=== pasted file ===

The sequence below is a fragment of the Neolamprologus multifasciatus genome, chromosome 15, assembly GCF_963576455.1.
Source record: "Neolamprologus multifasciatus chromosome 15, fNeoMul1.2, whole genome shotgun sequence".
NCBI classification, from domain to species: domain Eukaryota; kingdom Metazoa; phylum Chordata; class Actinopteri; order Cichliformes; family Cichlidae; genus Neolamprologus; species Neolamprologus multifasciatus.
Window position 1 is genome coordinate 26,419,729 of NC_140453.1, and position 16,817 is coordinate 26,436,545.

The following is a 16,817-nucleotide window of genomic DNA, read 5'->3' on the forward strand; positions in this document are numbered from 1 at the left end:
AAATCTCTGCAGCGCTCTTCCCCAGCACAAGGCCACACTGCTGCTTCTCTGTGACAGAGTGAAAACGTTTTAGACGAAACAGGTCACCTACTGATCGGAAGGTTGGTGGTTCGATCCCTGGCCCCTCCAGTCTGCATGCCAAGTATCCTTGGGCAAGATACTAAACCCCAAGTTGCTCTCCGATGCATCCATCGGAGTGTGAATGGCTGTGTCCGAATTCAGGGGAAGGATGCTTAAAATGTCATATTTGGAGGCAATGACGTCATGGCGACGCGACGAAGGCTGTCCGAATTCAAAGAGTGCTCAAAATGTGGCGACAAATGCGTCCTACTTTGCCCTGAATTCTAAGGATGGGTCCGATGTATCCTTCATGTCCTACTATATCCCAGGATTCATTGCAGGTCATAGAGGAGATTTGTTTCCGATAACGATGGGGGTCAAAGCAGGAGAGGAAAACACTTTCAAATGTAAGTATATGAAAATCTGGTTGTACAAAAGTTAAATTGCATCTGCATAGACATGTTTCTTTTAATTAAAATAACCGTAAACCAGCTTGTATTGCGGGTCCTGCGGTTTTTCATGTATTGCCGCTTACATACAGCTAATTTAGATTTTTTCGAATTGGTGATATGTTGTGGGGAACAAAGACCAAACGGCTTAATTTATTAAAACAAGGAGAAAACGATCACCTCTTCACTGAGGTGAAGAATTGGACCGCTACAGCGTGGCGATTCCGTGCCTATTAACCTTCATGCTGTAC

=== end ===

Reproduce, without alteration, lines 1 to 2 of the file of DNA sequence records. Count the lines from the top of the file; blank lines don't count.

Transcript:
The sequence below is a fragment of the Neolamprologus multifasciatus genome, chromosome 15, assembly GCF_963576455.1.
Source record: "Neolamprologus multifasciatus chromosome 15, fNeoMul1.2, whole genome shotgun sequence".